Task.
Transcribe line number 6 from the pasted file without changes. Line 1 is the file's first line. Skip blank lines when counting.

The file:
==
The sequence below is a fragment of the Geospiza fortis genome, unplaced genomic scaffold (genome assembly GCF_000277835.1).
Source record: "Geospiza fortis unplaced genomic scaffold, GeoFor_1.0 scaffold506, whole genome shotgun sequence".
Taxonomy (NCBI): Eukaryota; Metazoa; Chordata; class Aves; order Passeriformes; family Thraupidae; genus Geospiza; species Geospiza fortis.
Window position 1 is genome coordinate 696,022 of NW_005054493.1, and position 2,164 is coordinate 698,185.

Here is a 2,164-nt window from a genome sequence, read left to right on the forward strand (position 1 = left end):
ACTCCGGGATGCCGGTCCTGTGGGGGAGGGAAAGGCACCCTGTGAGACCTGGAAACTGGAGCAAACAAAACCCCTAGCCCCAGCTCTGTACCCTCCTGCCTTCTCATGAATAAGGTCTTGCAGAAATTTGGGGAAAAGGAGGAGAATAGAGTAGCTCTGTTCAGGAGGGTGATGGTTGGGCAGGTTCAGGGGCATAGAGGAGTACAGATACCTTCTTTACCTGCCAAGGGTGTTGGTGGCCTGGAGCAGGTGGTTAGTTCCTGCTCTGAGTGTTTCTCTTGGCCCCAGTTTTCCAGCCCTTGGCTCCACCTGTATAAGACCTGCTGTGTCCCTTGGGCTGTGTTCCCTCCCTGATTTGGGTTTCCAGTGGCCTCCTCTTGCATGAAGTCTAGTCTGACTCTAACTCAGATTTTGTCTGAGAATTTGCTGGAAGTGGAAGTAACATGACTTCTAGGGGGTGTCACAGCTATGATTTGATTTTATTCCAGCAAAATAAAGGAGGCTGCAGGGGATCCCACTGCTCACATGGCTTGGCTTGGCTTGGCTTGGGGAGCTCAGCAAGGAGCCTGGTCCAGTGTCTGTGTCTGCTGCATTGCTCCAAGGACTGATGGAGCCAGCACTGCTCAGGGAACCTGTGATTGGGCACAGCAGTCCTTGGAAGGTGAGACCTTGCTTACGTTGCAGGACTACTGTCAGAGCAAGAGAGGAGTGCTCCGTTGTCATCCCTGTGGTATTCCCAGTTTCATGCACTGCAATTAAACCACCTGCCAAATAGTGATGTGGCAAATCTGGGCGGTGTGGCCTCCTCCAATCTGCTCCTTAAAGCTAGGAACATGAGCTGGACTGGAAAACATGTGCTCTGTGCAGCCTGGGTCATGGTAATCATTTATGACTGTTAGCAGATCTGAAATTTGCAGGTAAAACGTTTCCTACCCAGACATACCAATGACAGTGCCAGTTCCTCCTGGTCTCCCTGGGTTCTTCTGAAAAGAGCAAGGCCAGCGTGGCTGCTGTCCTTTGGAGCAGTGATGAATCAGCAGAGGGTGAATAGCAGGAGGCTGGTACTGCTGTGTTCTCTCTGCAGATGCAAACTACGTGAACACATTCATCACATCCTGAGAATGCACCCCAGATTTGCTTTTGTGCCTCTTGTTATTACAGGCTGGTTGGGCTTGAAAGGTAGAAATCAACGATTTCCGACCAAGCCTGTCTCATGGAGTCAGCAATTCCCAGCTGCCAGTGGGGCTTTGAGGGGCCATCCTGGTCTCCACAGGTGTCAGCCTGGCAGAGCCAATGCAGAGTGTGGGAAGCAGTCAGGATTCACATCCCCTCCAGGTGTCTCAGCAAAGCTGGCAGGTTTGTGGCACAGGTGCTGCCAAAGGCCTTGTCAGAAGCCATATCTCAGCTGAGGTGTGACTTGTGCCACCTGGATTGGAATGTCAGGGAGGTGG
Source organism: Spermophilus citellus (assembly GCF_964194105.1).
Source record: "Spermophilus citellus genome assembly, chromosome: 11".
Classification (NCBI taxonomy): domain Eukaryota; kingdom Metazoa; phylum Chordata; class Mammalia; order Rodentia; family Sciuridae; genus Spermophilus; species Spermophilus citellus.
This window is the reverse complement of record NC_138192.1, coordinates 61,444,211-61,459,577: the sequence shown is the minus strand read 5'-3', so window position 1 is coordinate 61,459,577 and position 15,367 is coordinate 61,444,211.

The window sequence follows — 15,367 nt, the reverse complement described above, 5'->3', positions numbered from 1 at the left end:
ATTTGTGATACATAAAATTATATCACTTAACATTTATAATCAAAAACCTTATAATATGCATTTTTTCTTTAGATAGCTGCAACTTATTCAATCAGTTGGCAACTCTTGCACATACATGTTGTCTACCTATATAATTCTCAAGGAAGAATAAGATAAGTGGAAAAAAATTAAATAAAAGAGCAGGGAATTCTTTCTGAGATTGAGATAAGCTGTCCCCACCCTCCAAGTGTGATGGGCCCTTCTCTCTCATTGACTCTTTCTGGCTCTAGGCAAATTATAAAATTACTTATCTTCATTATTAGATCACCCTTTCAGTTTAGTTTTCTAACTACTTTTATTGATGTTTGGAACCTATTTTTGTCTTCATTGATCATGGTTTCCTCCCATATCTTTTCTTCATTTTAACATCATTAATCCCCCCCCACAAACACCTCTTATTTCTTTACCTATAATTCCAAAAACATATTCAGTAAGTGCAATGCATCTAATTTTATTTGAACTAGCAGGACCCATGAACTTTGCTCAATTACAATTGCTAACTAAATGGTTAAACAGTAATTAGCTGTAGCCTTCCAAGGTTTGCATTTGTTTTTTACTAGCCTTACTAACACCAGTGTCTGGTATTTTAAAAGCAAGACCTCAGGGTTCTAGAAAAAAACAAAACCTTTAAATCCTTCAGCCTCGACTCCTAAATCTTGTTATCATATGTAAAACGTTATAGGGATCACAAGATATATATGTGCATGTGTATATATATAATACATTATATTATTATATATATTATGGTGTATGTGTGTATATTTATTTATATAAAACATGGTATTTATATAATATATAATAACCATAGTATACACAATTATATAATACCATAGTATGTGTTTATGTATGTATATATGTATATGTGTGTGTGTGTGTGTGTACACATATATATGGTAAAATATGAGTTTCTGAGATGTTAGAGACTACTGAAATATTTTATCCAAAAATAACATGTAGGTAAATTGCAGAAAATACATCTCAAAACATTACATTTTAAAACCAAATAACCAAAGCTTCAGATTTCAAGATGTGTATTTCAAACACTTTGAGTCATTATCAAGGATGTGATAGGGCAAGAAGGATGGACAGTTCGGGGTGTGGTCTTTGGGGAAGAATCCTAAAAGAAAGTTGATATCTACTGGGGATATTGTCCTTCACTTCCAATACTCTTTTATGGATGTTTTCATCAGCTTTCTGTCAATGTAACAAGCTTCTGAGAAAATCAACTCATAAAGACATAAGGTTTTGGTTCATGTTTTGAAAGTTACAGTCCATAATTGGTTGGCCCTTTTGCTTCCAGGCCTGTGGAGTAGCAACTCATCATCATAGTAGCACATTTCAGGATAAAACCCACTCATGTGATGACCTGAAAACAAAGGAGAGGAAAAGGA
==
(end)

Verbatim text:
ACTCCGGGATGCCGGTCCTGTGGGGGAGGGAAAGGCACCCTGTGAGACCTGGAAACTGGAGCAAACAAAACCCCTAGCCCCAGCTCTGTACCCTCCTGCCTTCTCATGAATAAGGTCTTGCAGAAATTTGGGGAAAAGGAGGAGAATAGAGTAGCTCTGTTCAGGAGGGTGATGGTTGGGCAGGTTCAGGGGCATAGAGGAGTACAGATACCTTCTTTACCTGCCAAGGGTGTTGGTGGCCTGGAGCAGGTGGTTAGTTCCTGCTCTGAGTGTTTCTCTTGGCCCCAGTTTTCCAGCCCTTGGCTCCACCTGTATAAGACCTGCTGTGTCCCTTGGGCTGTGTTCCCTCCCTGATTTGGGTTTCCAGTGGCCTCCTCTTGCATGAAGTCTAGTCTGACTCTAACTCAGATTTTGTCTGAGAATTTGCTGGAAGTGGAAGTAACATGACTTCTAGGGGGTGTCACAGCTATGATTTGATTTTATTCCAGCAAAATAAAGGAGGCTGCAGGGGATCCCACTGCTCACATGGCTTGGCTTGGCTTGGCTTGGGGAGCTCAGCAAGGAGCCTGGTCCAGTGTCTGTGTCTGCTGCATTGCTCCAAGGACTGATGGAGCCAGCACTGCTCAGGGAACCTGTGATTGGGCACAGCAGTCCTTGGAAGGTGAGACCTTGCTTACGTTGCAGGACTACTGTCAGAGCAAGAGAGGAGTGCTCCGTTGTCATCCCTGTGGTATTCCCAGTTTCATGCACTGCAATTAAACCACCTGCCAAATAGTGATGTGGCAAATCTGGGCGGTGTGGCCTCCTCCAATCTGCTCCTTAAAGCTAGGAACATGAGCTGGACTGGAAAACATGTGCTCTGTGCAGCCTGGGTCATGGTAATCATTTATGACTGTTAGCAGATCTGAAATTTGCAGGTAAAACGTTTCCTACCCAGACATACCAATGACAGTGCCAGTTCCTCCTGGTCTCCCTGGGTTCTTCTGAAAAGAGCAAGGCCAGCGTGGCTGCTGTCCTTTGGAGCAGTGATGAATCAGCAGAGGGTGAATAGCAGGAGGCTGGTACTGCTGTGTTCTCTCTGCAGATGCAAACTACGTGAACACATTCATCACATCCTGAGAATGCACCCCAGATTTGCTTTTGTGCCTCTTGTTATTACAGGCTGGTTGGGCTTGAAAGGTAGAAATCAACGATTTCCGACCAAGCCTGTCTCATGGAGTCAGCAATTCCCAGCTGCCAGTGGGGCTTTGAGGGGCCATCCTGGTCTCCACAGGTGTCAGCCTGGCAGAGCCAATGCAGAGTGTGGGAAGCAGTCAGGATTCACATCCCCTCCAGGTGTCTCAGCAAAGCTGGCAGGTTTGTGGCACAGGTGCTGCCAAAGGCCTTGTCAGAAGCCATATCTCAGCTGAGGTGTGACTTGTGCCACCTGGATTGGAATGTCAGGGAGGTGG